Here’s an example.  The feds (FBI and AUSA O’Sullivan) decided wrongly that Trooper John Naimovich was corrupt.  Francis McIntrye was one of Naimovich’s informants who he had a close relationship over the years.   McIntyre was a local bookie. The feds did a wiretap on him (something very unusual doing a small time bookie) and caught him taking bets and giving out lines. They arrested him and had him cold.

They asked him what he knew about Naimovich being corrupt.  He said he knew nothing.  The next day he was brought before AUSA O’Sullivan and told he’d go to jail for a ton if years and lose his house, car and everything else if he didn’t tell the truth about Naimovich.  A  day or two later he came back and told them “the truth” which he pretty much made up to save himself but that was what they wanted to hear. Naimovich was eventually acquitted (but not before suffering with the idea he was falsely accused and faced 20 years in prison) by an astute federal jury who saw through the scam.

It always struck me as odd that the amateur who goes into a bank and robs it by himself when arrested by the feds has nothing to give so he gets hit pretty hard.  But the professional in a gang who robs banks who will give up the members of his gang gets off easy.  And the guy who gives the others up is usually the one with the longest record who knows the system and quickly drops a dime.

The goal of all young criminals should be to make sure to involve others with them or know some notorious criminals.  Once arrested they can call up their local FBI agent (we have  hundreds in the Boston area) and get themselves enrolled in their informant corps.   Remember what Mark Rossetti’s the Mafia Capo was recently told by his FBI handler,  “My job is to keep you anonymous and keep you safe.”   What criminal could ask for anything more.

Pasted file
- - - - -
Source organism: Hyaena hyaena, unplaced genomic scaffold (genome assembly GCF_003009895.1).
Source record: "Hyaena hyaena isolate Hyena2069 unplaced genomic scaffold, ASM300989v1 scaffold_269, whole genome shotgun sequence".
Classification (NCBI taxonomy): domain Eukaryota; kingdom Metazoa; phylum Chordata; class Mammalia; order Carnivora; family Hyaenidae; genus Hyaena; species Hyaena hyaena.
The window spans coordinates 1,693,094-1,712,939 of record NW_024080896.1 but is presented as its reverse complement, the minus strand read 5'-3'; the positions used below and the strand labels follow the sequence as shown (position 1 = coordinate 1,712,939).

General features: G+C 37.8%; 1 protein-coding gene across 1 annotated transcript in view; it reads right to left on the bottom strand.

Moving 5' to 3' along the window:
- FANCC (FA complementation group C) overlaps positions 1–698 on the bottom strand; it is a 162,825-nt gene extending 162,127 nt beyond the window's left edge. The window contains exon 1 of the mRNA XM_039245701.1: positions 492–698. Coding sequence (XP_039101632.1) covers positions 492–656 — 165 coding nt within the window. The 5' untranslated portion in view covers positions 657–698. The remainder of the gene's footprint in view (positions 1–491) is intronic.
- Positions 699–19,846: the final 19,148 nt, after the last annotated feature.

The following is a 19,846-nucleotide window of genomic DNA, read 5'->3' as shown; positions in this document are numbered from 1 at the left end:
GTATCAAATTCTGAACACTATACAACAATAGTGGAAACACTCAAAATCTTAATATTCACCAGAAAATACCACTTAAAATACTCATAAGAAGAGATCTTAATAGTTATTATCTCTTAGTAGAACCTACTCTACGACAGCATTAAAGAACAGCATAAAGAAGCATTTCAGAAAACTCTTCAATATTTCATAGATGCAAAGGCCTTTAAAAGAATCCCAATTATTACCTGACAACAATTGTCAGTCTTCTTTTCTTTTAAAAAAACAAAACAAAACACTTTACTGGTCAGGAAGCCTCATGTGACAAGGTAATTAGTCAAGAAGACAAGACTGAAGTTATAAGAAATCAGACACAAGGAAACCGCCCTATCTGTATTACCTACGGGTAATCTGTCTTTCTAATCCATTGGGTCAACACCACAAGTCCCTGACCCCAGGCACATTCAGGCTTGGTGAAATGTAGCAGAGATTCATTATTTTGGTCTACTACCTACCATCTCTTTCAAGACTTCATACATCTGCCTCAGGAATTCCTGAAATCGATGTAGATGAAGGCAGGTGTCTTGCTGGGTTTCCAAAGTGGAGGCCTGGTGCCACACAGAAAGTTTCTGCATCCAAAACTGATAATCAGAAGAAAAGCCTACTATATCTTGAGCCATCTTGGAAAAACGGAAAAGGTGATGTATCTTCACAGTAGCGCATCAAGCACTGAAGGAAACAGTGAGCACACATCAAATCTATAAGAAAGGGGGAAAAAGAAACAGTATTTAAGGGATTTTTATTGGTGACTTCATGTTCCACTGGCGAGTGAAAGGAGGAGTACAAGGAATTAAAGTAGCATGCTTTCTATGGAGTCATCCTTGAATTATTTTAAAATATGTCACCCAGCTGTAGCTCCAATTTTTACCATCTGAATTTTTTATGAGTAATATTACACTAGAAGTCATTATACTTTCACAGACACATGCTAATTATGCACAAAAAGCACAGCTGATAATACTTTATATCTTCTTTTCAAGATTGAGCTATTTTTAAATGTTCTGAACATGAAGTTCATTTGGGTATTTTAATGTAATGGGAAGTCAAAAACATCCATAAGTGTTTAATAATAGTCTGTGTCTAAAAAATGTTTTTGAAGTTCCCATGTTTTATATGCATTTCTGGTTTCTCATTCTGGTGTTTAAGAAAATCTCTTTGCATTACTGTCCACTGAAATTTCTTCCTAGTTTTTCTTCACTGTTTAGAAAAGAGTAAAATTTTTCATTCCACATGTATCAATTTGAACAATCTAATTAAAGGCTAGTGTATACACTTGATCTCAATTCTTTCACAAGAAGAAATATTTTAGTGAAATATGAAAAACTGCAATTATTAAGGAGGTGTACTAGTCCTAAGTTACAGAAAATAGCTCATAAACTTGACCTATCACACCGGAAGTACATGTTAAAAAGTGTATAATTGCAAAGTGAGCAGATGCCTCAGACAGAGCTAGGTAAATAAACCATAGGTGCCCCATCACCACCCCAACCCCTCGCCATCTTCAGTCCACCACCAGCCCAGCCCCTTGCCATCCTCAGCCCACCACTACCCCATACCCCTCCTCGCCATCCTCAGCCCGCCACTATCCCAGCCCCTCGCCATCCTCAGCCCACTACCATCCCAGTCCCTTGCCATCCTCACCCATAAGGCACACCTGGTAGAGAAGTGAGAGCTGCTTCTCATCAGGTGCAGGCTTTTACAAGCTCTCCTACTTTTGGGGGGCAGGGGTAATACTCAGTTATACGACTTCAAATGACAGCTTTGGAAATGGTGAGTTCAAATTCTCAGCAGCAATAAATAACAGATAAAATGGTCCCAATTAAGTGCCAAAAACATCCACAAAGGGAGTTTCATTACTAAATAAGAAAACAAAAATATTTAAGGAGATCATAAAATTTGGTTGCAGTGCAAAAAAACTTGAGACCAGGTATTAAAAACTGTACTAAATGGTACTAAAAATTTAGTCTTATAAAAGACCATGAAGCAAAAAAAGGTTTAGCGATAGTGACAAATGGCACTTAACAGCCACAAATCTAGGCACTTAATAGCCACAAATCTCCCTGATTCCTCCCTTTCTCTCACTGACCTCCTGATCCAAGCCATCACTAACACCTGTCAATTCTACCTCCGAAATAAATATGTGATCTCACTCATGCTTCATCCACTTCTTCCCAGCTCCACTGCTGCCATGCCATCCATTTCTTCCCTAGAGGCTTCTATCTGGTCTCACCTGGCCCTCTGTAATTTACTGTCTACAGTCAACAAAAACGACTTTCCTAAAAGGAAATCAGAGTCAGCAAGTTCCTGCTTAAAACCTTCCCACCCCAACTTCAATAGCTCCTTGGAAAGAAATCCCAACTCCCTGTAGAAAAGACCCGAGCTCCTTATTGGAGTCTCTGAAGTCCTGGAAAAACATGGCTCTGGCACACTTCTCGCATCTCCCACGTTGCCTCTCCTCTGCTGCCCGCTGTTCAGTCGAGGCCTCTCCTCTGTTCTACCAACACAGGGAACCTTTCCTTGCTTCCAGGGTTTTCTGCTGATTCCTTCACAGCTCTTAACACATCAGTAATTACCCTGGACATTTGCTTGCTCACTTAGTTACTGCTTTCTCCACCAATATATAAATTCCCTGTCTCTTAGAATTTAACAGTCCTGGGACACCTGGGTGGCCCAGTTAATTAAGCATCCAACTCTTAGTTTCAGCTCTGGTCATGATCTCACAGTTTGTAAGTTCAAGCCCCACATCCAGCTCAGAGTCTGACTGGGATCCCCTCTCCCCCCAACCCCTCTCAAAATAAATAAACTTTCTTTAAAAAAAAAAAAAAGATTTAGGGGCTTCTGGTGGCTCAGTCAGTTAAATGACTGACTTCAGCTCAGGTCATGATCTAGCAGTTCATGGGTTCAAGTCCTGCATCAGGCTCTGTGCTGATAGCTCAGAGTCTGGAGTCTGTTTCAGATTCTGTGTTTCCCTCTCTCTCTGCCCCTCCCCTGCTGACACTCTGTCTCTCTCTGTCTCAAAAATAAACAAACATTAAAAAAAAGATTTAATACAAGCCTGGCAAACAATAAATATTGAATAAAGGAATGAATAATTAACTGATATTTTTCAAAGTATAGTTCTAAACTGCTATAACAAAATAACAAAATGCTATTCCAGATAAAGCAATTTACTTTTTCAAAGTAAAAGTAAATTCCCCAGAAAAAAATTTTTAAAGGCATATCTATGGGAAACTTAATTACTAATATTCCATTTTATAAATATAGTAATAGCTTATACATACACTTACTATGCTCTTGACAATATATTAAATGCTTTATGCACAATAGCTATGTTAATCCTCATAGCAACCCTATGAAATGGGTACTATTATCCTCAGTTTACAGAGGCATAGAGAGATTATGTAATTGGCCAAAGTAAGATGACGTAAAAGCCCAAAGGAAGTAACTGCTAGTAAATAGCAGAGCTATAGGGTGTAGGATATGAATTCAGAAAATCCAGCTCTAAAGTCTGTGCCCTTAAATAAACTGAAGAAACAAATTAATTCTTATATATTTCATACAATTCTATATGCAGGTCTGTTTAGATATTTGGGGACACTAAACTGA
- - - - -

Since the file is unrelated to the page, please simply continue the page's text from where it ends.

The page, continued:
3 thoughts on “A Twisted System Where The Punishment Relates To The Connection and Not the Crime

  1. Your post is spot on. It’s a fact if life that, in order to make certain cases, there is often a need to hold your nose and make a deal with the dregs of society. Somewhere along the way, however, the Feds in Massachusetts have forgotten that they are supposed to trade UP! Not sure if it’s incompetence or corruption (see my post re Brockton building inspector), but, regardless of the reason it’s become SOP here. Quite frankly, it’s become an embarrassment. In regard to your point on deciding that someone is a criminal and building the case from there, rather than solving crimes and serving justice, you couldn’t be more correct. Don’t know if you followed the Robert George case, but it’s one of the most egregious examples of prosecutorial misconduct in recent history, in my opinion. There was a guy practicing law, and doing it well, and they took run after run at him, until they finally cobbled together a VERY flimsy case. I’m surprised, quite frankly, that there has not been more support and outrage shown from his fellow barristers. My guess is they only know the case from the soundbites and film clips they saw on TV. That is just the tip of a very dirty iceberg.